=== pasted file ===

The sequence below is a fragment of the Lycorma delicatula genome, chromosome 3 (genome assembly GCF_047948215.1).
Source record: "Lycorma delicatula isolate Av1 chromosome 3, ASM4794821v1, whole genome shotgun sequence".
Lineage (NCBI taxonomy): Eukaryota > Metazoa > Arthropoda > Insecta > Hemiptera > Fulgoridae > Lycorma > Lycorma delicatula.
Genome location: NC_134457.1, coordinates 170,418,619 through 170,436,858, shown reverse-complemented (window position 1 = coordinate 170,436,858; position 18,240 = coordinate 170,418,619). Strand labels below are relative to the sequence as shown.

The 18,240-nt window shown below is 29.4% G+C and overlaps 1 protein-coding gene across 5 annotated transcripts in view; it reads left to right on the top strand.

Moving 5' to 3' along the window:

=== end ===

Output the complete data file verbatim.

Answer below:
The sequence below is a fragment of the Lycorma delicatula genome, chromosome 3 (genome assembly GCF_047948215.1).
Source record: "Lycorma delicatula isolate Av1 chromosome 3, ASM4794821v1, whole genome shotgun sequence".
Lineage (NCBI taxonomy): Eukaryota > Metazoa > Arthropoda > Insecta > Hemiptera > Fulgoridae > Lycorma > Lycorma delicatula.
Genome location: NC_134457.1, coordinates 170,418,619 through 170,436,858, shown reverse-complemented (window position 1 = coordinate 170,436,858; position 18,240 = coordinate 170,418,619). Strand labels below are relative to the sequence as shown.

The 18,240-nt window shown below is 29.4% G+C and overlaps 1 protein-coding gene across 5 annotated transcripts in view; it reads left to right on the top strand.

Moving 5' to 3' along the window: